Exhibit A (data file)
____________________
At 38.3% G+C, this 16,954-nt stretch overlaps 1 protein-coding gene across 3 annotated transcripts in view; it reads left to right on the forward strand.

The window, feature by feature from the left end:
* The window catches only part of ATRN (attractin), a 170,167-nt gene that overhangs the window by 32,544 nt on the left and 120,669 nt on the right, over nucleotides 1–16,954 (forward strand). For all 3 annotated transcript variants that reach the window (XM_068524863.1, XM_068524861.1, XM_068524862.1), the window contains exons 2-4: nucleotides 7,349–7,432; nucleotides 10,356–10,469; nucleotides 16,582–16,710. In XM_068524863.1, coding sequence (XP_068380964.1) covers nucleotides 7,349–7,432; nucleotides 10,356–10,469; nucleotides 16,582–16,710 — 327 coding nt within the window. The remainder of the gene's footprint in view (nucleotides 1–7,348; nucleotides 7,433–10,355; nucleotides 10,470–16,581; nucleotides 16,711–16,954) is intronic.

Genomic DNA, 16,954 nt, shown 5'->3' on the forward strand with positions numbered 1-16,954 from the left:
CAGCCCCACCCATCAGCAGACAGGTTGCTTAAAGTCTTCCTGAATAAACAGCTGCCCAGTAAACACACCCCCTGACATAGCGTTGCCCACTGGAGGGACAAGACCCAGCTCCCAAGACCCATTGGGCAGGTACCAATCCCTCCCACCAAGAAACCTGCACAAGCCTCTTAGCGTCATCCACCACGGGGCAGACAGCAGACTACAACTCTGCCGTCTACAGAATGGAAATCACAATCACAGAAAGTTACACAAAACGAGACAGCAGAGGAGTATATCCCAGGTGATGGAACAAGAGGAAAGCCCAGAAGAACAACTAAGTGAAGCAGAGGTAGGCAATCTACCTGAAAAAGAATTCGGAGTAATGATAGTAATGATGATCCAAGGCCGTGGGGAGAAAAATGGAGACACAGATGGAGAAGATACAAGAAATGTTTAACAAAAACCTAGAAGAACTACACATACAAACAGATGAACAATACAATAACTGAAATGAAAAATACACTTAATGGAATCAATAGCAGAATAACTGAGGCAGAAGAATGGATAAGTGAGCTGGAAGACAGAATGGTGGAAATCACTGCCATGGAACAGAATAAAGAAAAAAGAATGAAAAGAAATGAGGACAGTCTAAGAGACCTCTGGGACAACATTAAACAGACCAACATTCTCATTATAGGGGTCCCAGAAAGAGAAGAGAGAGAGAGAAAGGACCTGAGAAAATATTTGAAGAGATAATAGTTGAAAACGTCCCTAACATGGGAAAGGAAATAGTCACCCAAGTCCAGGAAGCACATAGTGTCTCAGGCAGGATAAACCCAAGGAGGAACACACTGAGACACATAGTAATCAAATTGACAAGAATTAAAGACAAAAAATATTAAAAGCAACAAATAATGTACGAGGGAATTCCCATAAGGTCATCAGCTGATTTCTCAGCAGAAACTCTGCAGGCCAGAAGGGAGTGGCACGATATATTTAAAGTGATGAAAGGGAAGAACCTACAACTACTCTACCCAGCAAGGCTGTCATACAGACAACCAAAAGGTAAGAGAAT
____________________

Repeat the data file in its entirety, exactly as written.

At 38.3% G+C, this 16,954-nt stretch overlaps 1 protein-coding gene across 3 annotated transcripts in view; it reads left to right on the forward strand.

The window, feature by feature from the left end:
* The window catches only part of ATRN (attractin), a 170,167-nt gene that overhangs the window by 32,544 nt on the left and 120,669 nt on the right, over nucleotides 1–16,954 (forward strand). For all 3 annotated transcript variants that reach the window (XM_068524863.1, XM_068524861.1, XM_068524862.1), the window contains exons 2-4: nucleotides 7,349–7,432; nucleotides 10,356–10,469; nucleotides 16,582–16,710. In XM_068524863.1, coding sequence (XP_068380964.1) covers nucleotides 7,349–7,432; nucleotides 10,356–10,469; nucleotides 16,582–16,710 — 327 coding nt within the window. The remainder of the gene's footprint in view (nucleotides 1–7,348; nucleotides 7,433–10,355; nucleotides 10,470–16,581; nucleotides 16,711–16,954) is intronic.

Genomic DNA, 16,954 nt, shown 5'->3' on the forward strand with positions numbered 1-16,954 from the left:
CAGCCCCACCCATCAGCAGACAGGTTGCTTAAAGTCTTCCTGAATAAACAGCTGCCCAGTAAACACACCCCCTGACATAGCGTTGCCCACTGGAGGGACAAGACCCAGCTCCCAAGACCCATTGGGCAGGTACCAATCCCTCCCACCAAGAAACCTGCACAAGCCTCTTAGCGTCATCCACCACGGGGCAGACAGCAGACTACAACTCTGCCGTCTACAGAATGGAAATCACAATCACAGAAAGTTACACAAAACGAGACAGCAGAGGAGTATATCCCAGGTGATGGAACAAGAGGAAAGCCCAGAAGAACAACTAAGTGAAGCAGAGGTAGGCAATCTACCTGAAAAAGAATTCGGAGTAATGATAGTAATGATGATCCAAGGCCGTGGGGAGAAAAATGGAGACACAGATGGAGAAGATACAAGAAATGTTTAACAAAAACCTAGAAGAACTACACATACAAACAGATGAACAATACAATAACTGAAATGAAAAATACACTTAATGGAATCAATAGCAGAATAACTGAGGCAGAAGAATGGATAAGTGAGCTGGAAGACAGAATGGTGGAAATCACTGCCATGGAACAGAATAAAGAAAAAAGAATGAAAAGAAATGAGGACAGTCTAAGAGACCTCTGGGACAACATTAAACAGACCAACATTCTCATTATAGGGGTCCCAGAAAGAGAAGAGAGAGAGAGAAAGGACCTGAGAAAATATTTGAAGAGATAATAGTTGAAAACGTCCCTAACATGGGAAAGGAAATAGTCACCCAAGTCCAGGAAGCACATAGTGTCTCAGGCAGGATAAACCCAAGGAGGAACACACTGAGACACATAGTAATCAAATTGACAAGAATTAAAGACAAAAAATATTAAAAGCAACAAATAATGTACGAGGGAATTCCCATAAGGTCATCAGCTGATTTCTCAGCAGAAACTCTGCAGGCCAGAAGGGAGTGGCACGATATATTTAAAGTGATGAAAGGGAAGAACCTACAACTACTCTACCCAGCAAGGCTGTCATACAGACAACCAAAAGGTAAGAGAAT